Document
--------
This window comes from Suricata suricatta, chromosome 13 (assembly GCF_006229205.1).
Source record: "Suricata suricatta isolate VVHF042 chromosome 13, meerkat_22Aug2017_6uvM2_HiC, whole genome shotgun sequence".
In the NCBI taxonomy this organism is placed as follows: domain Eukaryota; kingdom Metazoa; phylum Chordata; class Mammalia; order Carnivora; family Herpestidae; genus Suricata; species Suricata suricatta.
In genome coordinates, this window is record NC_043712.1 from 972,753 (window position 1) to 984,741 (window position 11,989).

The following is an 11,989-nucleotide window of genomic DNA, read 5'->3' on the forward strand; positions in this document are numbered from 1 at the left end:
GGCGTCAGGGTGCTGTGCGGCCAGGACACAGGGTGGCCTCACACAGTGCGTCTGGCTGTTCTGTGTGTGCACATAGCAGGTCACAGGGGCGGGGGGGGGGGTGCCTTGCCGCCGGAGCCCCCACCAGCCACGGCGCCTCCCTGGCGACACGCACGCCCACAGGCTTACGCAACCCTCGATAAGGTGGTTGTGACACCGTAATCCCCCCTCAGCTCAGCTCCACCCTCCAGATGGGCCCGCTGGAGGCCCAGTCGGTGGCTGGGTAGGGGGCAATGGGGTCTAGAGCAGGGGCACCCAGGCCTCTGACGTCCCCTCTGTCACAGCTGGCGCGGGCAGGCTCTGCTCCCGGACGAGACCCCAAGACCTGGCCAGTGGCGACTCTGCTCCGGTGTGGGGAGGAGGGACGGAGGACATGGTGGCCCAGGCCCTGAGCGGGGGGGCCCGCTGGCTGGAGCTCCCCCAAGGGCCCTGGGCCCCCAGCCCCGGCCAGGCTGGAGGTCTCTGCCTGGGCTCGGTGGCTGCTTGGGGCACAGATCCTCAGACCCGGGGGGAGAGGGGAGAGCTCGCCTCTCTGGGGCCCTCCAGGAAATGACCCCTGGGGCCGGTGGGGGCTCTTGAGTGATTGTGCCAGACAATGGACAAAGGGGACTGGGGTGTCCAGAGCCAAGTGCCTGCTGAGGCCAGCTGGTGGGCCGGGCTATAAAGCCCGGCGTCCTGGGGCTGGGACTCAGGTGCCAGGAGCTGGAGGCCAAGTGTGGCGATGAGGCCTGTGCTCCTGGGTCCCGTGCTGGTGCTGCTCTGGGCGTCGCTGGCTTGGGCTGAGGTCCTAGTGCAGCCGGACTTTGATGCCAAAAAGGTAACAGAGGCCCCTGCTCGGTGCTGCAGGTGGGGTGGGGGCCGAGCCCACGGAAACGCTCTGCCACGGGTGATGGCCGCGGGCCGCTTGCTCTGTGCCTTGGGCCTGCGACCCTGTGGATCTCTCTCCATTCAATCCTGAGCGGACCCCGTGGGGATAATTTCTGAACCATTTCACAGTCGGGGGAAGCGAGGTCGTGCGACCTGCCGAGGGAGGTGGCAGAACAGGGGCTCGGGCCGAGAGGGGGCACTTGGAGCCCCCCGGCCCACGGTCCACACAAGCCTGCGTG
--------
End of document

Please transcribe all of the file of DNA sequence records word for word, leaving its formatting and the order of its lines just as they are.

This window comes from Suricata suricatta, chromosome 13 (assembly GCF_006229205.1).
Source record: "Suricata suricatta isolate VVHF042 chromosome 13, meerkat_22Aug2017_6uvM2_HiC, whole genome shotgun sequence".
In the NCBI taxonomy this organism is placed as follows: domain Eukaryota; kingdom Metazoa; phylum Chordata; class Mammalia; order Carnivora; family Herpestidae; genus Suricata; species Suricata suricatta.
In genome coordinates, this window is record NC_043712.1 from 972,753 (window position 1) to 984,741 (window position 11,989).

The following is an 11,989-nucleotide window of genomic DNA, read 5'->3' on the forward strand; positions in this document are numbered from 1 at the left end:
GGCGTCAGGGTGCTGTGCGGCCAGGACACAGGGTGGCCTCACACAGTGCGTCTGGCTGTTCTGTGTGTGCACATAGCAGGTCACAGGGGCGGGGGGGGGGGTGCCTTGCCGCCGGAGCCCCCACCAGCCACGGCGCCTCCCTGGCGACACGCACGCCCACAGGCTTACGCAACCCTCGATAAGGTGGTTGTGACACCGTAATCCCCCCTCAGCTCAGCTCCACCCTCCAGATGGGCCCGCTGGAGGCCCAGTCGGTGGCTGGGTAGGGGGCAATGGGGTCTAGAGCAGGGGCACCCAGGCCTCTGACGTCCCCTCTGTCACAGCTGGCGCGGGCAGGCTCTGCTCCCGGACGAGACCCCAAGACCTGGCCAGTGGCGACTCTGCTCCGGTGTGGGGAGGAGGGACGGAGGACATGGTGGCCCAGGCCCTGAGCGGGGGGGCCCGCTGGCTGGAGCTCCCCCAAGGGCCCTGGGCCCCCAGCCCCGGCCAGGCTGGAGGTCTCTGCCTGGGCTCGGTGGCTGCTTGGGGCACAGATCCTCAGACCCGGGGGGAGAGGGGAGAGCTCGCCTCTCTGGGGCCCTCCAGGAAATGACCCCTGGGGCCGGTGGGGGCTCTTGAGTGATTGTGCCAGACAATGGACAAAGGGGACTGGGGTGTCCAGAGCCAAGTGCCTGCTGAGGCCAGCTGGTGGGCCGGGCTATAAAGCCCGGCGTCCTGGGGCTGGGACTCAGGTGCCAGGAGCTGGAGGCCAAGTGTGGCGATGAGGCCTGTGCTCCTGGGTCCCGTGCTGGTGCTGCTCTGGGCGTCGCTGGCTTGGGCTGAGGTCCTAGTGCAGCCGGACTTTGATGCCAAAAAGGTAACAGAGGCCCCTGCTCGGTGCTGCAGGTGGGGTGGGGGCCGAGCCCACGGAAACGCTCTGCCACGGGTGATGGCCGCGGGCCGCTTGCTCTGTGCCTTGGGCCTGCGACCCTGTGGATCTCTCTCCATTCAATCCTGAGCGGACCCCGTGGGGATAATTTCTGAACCATTTCACAGTCGGGGGAAGCGAGGTCGTGCGACCTGCCGAGGGAGGTGGCAGAACAGGGGCTCGGGCCGAGAGGGGGCACTTGGAGCCCCCCGGCCCACGGTCCACACAAGCCTGCGTG